Rock, Scholarship, Engineer
Ever wondered what it took to make an engineer? In the case of a University of Oklahoma freshman, you can mix in equal parts of the Kansas landscape, two encouraging high school employees, a hard-working mom and a good dose of scholarship assistance.
Marquez Byrd is in his first semester as a petroleum engineering major. The Union High School graduate from Tulsa has thought about an engineering degree since first discovering the rocks that covered his young world in Wichita, where he was born.
“I was always finding these different types of rocks,” Byrd recalls. “I’d go out and mess with them and look at the shapes and colors. It always fascinated me how rocks form in so many different ways. That geology side of it pushed me toward being a petroleum engineering major.”
The youngest of seven children, Byrd would be the first in his family to head to college. In addition to his fascination with rock formations, a few other factors would figure in Byrd landing at OU.
Most of his life he’s watched his mother, Shanita Washington, work long, tiring hours to support her children. Never, Byrd says, did she fail to provide.
“My mom has always made sure we had food on the table, clothes on our backs and a roof over our heads. She really struggled at times to make ends meet, but she’s such a strong woman. She could have easily given up and she never has.”
He also was on the receiving end of encouragement from Union counselor Sandi Franklin and attendance secretary Susan McCoy, both of whom ensured Byrd knew he could accomplish whatever dreams filled his head.
“They really believed in me,” Byrd says of Franklin and McCoy. “They helped me believe in myself and they really pushed me to do what I wanted to do. They encouraged me to believe in myself and my ability to go to college and earn a degree. That was huge.”
Byrd’s approach to his college experience engenders his mother’s spirit. In addition to a full academic load, he’s active in Pi Kappa Phi fraternity, as well as with the Union Programming Board, Class Council and the Multi-Cultural Engineering Program.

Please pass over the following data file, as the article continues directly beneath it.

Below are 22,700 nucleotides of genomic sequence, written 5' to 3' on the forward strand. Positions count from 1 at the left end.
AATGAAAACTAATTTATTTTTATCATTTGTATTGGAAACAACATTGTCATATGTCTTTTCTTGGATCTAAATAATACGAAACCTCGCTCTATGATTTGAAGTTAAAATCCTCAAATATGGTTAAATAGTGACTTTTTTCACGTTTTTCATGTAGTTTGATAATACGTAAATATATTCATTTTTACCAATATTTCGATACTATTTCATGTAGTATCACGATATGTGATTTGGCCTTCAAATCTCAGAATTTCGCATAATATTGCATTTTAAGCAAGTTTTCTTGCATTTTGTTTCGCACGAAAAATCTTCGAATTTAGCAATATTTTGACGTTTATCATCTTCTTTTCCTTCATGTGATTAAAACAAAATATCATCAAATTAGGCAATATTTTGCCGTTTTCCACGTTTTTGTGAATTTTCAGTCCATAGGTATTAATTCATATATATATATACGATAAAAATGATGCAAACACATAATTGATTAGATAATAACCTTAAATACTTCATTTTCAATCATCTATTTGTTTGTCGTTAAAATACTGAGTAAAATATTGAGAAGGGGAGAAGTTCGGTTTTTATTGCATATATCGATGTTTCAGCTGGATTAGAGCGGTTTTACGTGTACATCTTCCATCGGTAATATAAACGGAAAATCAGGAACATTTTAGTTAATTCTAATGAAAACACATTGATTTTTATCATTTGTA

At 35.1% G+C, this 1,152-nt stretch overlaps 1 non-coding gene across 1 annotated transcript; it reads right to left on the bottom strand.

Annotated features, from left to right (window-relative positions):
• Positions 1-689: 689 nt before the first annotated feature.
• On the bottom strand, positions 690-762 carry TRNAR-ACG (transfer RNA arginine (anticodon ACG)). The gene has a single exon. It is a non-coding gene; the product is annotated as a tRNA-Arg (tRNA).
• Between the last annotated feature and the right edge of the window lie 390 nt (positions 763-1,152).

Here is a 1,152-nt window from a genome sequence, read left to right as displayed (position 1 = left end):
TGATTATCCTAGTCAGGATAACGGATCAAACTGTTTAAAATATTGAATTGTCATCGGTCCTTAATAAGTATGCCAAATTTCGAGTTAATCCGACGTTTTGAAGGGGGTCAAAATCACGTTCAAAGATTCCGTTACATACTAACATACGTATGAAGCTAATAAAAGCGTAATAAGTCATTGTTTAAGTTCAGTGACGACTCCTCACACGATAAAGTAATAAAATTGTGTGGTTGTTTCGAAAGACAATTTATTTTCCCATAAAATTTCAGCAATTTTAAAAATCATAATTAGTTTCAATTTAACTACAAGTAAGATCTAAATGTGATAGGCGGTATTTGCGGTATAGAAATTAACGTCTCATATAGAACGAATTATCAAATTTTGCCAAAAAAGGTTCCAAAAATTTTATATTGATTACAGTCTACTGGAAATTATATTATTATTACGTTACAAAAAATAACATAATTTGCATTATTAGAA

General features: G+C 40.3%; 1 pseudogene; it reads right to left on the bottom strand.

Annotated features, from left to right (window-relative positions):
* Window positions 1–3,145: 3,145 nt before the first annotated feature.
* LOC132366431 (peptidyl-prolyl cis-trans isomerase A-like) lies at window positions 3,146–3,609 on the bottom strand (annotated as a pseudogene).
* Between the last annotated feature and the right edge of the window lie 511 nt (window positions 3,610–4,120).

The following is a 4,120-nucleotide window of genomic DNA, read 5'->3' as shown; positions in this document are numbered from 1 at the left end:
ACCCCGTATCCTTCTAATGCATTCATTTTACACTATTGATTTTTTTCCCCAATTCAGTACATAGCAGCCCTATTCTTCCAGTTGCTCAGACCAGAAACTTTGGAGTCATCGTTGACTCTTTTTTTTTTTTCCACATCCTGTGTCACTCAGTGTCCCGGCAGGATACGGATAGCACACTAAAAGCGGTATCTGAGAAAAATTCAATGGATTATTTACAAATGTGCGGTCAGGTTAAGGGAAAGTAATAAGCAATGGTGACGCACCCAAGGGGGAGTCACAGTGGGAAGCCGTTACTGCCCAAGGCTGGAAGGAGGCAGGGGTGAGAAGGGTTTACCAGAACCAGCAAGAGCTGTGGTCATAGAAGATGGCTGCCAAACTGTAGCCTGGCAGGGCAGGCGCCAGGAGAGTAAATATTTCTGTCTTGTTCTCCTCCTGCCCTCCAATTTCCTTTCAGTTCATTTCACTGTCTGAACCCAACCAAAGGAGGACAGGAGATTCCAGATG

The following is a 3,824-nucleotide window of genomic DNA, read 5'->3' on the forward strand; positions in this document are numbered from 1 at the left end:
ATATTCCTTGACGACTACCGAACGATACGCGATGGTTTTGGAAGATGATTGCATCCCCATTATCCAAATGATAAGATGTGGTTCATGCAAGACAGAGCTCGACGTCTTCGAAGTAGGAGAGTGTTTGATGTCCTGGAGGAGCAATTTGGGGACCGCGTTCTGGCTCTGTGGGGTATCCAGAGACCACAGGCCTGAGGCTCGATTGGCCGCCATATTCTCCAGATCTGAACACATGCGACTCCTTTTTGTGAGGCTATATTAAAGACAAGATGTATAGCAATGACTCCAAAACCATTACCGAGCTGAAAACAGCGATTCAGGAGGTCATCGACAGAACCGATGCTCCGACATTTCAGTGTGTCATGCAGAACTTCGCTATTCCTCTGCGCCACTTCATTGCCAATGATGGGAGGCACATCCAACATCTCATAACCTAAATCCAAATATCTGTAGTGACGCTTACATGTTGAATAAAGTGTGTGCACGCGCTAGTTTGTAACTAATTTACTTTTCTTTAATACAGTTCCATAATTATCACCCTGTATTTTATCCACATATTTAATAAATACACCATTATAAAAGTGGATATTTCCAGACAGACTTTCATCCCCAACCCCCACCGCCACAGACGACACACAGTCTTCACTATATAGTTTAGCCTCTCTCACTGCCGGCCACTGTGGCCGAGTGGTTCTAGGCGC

“I feel like getting involved in all those organizations has helped me meet new people and expand my horizons,” Byrd says. “It’s helped me become a better leader, working with organizations and the projects I work on. It’s been amazing.”
Byrd is quick to point out it’s the scholarship assistance he receives that has enabled him to tackle academics and a full schedule outside the classroom. His college costs are covered by scholarships from the Robert S. and Helen G. Trippet Foundation of Tulsa, and the OU Club of Tulsa.
“I’m used to working and handling academics at the same time,” Byrd points out. “But, I wouldn’t be able to do as much on campus if I was working. I wouldn’t be able to be as involved as I am. I really appreciate the opportunity to take part in these different organizations.”
Byrd also appreciates the generosity of scholarship supporters for another practical reason.
“I was looking at graduating with a lot of debt,” he says. “It means a lot to me that people have taken in interest in financing an education for those who can’t afford it on their own.
“The scholarships have meant a tremendous amount. They’re really financing my future.”
That future, Byrd hopes includes a stint overseas. Having not had the means to travel much outside of Oklahoma as a kid, Byrd has a strong interest in living and working in France. This summer he hopes to spend a semester in Paris as part of a study abroad program.
“I definitely think it would be a great opportunity to live overseas and work in the oil industry,” Byrd says hopefully. “It’s definitely one of my goals, at least for a year after I graduate, to have that experience.”
Byrd adds that among his other goals is to be on the other end of the scholarship continuum one day.
“I definitely hope to be able to give back,” he stresses. “When somebody asks me to fund their future, I plan to give back. I think it’s necessary for me to return the favor.”